A kind reader recently sent me a copy of Cherie Priest's steampunk novel Boneshaker. Very much a penny dreadful, the book achieves a realistic but somewhat dreamlike setting, in which the U. S. Civil War has stretched on and on and the farthest-flung territories of the Union have yet to achieve statehood, which technology has marched on, though down paths different to the ones they actually took: "It is 1880. The American Civil War has raged for nearly two decades, driving technology in strange and terrible directions."
The setting is considerably larger than the book, so it was no surprise to discover it is part of Ms. Priest's Clockwork Century, a trilogy with a side dish (free reading!) so far, and probably more to come.
I enjoyed it. She manages deft twists on a number of 19th-Century literary stereotypes, a plot convoluted enough for an entire season of television (h'mm, fainter praise that I'd intended) and a satisfying resolution.
Some of my other friendly readers expressed a little disappointment at the book -- no, I'm mischaracterizing the reaction: they wanted it to be bigger than it is. That's understandable; if you just wrapped up Stephenson's Baroque Cycle or suchlike, this book is liable to sweep you up...and set you back down gently. Character development is understated (with excellent reason in one case) and the reader spends a lot of time meeting the setting and a colorful supporting cast. It's a fascinating setting and a well-drawn cast, however, and as the first in a shared-background series with considerable character overlap, I thought it held up well. The horror could probably be more horrible (what, zombies per se aren't bad enough?) -- what keeps it from being so is not authorial squeamishness but characters more than equal to the situations in which they are put. I like that; I enjoy competent people in fiction.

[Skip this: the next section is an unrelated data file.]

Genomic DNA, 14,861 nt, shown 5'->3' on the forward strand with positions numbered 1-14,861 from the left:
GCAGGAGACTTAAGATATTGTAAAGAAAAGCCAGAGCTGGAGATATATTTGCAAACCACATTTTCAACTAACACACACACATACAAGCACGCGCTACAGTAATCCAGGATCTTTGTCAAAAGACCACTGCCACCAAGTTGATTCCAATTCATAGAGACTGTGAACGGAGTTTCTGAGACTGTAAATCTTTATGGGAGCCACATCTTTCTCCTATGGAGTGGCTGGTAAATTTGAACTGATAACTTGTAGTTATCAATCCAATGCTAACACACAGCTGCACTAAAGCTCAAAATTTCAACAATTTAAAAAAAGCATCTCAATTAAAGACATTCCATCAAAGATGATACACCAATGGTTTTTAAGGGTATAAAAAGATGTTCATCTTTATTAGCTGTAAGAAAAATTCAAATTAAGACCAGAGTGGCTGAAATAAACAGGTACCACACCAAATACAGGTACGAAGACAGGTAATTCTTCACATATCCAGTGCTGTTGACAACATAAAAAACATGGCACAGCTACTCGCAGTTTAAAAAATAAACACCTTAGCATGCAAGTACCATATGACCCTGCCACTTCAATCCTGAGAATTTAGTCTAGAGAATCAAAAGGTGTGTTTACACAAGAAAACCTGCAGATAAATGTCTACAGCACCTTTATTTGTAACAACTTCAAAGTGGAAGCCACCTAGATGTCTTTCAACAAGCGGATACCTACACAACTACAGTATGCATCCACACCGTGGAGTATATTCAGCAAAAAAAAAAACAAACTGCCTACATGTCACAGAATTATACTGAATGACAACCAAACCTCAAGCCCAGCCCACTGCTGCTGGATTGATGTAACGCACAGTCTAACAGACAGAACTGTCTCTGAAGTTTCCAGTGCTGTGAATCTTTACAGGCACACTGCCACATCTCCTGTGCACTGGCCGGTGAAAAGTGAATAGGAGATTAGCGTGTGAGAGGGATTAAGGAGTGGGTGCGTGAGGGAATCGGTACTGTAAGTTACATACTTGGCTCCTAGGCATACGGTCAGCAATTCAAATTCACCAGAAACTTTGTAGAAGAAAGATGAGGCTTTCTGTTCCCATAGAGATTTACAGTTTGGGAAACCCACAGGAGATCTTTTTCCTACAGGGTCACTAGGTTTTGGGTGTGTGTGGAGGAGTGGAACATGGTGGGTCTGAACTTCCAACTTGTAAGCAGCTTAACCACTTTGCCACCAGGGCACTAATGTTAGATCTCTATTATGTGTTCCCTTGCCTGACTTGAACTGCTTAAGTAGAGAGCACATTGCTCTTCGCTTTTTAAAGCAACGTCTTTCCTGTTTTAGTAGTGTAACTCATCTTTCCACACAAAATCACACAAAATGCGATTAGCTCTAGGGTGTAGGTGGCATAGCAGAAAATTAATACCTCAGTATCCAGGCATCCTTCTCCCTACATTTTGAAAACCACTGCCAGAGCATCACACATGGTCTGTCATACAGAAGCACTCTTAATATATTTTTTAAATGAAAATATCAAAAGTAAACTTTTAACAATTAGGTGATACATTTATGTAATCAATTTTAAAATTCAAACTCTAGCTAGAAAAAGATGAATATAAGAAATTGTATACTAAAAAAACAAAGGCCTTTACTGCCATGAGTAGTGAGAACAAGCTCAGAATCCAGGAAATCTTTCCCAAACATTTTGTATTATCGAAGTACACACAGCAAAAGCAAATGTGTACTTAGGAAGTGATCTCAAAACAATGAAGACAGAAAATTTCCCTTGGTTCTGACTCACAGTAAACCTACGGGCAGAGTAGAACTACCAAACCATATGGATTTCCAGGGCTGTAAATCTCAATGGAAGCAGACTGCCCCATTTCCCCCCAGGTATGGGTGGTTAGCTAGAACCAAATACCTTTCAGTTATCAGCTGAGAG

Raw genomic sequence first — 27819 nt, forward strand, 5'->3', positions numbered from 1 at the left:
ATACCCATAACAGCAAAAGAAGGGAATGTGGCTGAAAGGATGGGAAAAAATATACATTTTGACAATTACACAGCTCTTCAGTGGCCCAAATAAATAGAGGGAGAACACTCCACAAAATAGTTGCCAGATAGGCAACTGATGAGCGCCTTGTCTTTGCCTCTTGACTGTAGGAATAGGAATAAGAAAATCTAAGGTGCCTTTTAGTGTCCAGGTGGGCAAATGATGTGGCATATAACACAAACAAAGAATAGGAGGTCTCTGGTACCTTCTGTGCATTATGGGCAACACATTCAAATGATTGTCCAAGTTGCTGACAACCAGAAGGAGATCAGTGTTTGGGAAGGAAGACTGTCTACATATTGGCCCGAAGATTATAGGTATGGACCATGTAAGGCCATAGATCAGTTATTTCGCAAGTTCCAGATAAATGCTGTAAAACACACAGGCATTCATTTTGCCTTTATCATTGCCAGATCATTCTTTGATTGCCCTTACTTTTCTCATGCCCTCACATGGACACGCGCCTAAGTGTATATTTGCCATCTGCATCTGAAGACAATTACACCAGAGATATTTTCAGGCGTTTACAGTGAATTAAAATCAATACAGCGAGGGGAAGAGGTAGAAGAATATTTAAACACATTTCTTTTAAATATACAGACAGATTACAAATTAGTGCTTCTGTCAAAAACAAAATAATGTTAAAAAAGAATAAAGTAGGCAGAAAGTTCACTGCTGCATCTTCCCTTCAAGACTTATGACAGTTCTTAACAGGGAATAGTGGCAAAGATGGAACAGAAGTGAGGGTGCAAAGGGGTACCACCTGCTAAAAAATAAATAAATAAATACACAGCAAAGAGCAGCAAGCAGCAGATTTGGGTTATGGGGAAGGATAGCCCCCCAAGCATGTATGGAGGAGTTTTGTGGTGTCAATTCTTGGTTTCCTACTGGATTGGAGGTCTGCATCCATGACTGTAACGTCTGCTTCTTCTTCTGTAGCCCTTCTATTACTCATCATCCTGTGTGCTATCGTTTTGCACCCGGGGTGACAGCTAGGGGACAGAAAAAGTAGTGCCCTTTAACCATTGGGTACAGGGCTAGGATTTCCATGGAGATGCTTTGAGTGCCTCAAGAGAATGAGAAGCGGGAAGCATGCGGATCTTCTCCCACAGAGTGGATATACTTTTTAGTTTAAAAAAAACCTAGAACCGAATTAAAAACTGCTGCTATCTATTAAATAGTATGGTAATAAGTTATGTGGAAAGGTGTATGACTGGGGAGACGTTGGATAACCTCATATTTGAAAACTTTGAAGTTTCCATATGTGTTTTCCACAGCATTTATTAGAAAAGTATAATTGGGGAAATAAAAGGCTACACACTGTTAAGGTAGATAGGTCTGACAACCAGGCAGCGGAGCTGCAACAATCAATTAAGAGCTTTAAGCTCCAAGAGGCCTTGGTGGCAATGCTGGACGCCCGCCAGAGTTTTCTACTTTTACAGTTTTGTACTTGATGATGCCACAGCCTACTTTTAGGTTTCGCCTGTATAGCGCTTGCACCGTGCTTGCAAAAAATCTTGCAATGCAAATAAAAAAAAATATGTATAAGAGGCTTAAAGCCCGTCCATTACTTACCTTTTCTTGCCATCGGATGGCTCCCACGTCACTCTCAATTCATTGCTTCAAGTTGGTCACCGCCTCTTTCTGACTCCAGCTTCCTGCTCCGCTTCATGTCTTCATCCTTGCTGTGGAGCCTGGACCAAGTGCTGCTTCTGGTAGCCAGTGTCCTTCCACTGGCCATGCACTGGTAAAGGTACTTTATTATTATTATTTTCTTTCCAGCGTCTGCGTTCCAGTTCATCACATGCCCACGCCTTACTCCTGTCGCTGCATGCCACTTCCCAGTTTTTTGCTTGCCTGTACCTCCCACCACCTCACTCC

It's good work, in some ways like early Terry Pratchett: there's a lot more we haven't yet seen. I'm looking forward to it. Clementine, the second book set in the Clockwork Century, is between printings (Amazon says "soon"). Dreadnought, book three, will be out at the end of September.
As ever, if you're interested, please follow the link at Tam's to Amazon to order: at no extra cost to you, the crazy lady who lives in my attic benefits!
1. I am amused at how rarely which civil war is specified, particularly in factual writing before the reader's been given sufficient context to be certain; caught unawares, I will spend a few moments trying to remember if Phillip Sheridan was on Oliver Cromwell's side or not, and why either one of them would have been in South America.
2. Introduction to Tanglefoot, at http://subterraneanpress.com/index.php/magazine/fall-2008/fiction-tanglefoot-a-story-of-the-clockwork-century-by-cherie-priest/
CHICAGO RAILROAD FAIR, 1948
4 days ago